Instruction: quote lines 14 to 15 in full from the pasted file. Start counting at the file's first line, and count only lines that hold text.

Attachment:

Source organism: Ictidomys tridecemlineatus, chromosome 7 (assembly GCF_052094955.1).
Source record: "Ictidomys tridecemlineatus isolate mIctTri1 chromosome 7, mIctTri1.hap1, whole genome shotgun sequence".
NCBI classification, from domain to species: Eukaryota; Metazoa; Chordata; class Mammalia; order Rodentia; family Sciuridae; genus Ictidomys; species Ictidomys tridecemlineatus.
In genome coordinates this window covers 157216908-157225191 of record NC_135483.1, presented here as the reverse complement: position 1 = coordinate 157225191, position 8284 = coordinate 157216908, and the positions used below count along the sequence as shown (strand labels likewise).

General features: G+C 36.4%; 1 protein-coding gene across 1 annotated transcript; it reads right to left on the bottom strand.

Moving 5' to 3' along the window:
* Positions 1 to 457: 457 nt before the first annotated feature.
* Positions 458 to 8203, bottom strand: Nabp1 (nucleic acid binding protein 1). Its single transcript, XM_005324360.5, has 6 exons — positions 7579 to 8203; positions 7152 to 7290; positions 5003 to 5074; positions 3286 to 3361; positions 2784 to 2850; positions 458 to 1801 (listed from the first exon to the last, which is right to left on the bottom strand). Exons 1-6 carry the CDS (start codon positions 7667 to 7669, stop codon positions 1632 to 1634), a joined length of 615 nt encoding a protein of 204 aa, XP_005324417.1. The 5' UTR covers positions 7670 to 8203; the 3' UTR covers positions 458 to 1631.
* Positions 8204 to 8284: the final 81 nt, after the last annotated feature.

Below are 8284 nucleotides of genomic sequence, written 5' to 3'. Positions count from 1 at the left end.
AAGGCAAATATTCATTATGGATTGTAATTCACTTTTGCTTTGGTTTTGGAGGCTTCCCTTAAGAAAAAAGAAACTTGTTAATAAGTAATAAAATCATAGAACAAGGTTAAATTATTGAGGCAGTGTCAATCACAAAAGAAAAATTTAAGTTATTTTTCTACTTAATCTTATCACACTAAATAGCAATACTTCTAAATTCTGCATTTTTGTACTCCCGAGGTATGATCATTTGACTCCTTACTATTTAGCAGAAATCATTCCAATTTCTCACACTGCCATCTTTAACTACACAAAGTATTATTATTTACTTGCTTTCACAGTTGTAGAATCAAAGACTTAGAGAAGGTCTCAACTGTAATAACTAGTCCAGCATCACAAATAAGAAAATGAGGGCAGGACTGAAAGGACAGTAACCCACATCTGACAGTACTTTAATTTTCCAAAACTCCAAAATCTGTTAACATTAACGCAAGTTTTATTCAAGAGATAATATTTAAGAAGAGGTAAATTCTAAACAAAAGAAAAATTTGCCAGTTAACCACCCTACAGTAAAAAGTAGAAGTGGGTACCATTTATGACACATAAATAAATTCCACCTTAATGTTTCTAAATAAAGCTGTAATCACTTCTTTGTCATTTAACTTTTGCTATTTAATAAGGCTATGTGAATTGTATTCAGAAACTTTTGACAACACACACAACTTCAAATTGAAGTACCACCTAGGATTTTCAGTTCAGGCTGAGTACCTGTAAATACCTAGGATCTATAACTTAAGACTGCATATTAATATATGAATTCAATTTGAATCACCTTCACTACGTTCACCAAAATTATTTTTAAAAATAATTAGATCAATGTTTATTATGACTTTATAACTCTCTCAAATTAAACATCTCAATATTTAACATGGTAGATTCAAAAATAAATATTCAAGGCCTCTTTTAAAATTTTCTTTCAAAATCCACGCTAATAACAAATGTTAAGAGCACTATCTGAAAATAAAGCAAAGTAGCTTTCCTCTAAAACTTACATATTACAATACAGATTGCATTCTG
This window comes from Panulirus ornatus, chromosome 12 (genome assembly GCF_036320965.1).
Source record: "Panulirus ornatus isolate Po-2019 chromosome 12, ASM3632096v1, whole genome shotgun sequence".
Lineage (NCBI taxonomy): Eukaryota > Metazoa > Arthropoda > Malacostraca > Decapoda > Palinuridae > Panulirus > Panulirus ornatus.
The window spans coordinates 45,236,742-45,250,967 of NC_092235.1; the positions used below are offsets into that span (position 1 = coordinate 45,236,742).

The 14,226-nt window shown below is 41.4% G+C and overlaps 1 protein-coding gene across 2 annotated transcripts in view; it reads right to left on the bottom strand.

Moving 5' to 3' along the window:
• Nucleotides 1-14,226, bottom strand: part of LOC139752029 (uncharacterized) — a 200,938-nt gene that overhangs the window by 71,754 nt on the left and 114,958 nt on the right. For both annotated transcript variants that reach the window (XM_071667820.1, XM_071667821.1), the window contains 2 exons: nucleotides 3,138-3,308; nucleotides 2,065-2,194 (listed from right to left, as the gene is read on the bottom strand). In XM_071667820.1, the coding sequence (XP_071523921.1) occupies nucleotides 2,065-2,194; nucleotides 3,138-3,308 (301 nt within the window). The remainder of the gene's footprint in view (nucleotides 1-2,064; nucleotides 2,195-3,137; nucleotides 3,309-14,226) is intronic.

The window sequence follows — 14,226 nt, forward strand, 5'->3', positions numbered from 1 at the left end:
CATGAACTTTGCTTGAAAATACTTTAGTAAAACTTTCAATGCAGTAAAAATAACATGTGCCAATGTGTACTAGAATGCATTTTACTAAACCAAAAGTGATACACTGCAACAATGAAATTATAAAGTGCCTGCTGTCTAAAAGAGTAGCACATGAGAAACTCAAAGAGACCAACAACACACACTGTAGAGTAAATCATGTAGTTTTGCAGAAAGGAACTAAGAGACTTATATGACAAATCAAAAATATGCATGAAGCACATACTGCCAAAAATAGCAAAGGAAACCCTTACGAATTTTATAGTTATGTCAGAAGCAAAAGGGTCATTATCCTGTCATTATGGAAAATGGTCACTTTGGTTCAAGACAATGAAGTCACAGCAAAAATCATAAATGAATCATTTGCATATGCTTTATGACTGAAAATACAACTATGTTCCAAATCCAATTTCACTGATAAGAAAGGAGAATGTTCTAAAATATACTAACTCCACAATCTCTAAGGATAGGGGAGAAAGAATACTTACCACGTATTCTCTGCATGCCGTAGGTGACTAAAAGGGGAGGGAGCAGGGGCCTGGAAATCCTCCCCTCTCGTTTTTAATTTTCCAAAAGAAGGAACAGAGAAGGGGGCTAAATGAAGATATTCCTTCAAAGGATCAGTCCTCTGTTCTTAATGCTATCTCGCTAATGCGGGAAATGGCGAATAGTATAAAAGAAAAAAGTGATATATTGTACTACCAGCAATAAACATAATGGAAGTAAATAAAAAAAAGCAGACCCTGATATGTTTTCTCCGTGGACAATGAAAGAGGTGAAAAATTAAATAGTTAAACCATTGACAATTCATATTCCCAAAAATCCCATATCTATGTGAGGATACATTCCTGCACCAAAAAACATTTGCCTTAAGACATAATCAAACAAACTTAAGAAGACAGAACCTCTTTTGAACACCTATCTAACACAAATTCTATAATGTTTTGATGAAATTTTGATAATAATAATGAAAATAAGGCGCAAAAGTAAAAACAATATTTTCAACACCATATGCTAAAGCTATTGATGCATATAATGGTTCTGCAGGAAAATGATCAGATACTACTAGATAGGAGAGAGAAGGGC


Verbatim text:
Lineage (NCBI taxonomy): Eukaryota > Metazoa > Arthropoda > Malacostraca > Decapoda > Palinuridae > Panulirus > Panulirus ornatus.
The window spans coordinates 45,236,742-45,250,967 of NC_092235.1; the positions used below are offsets into that span (position 1 = coordinate 45,236,742).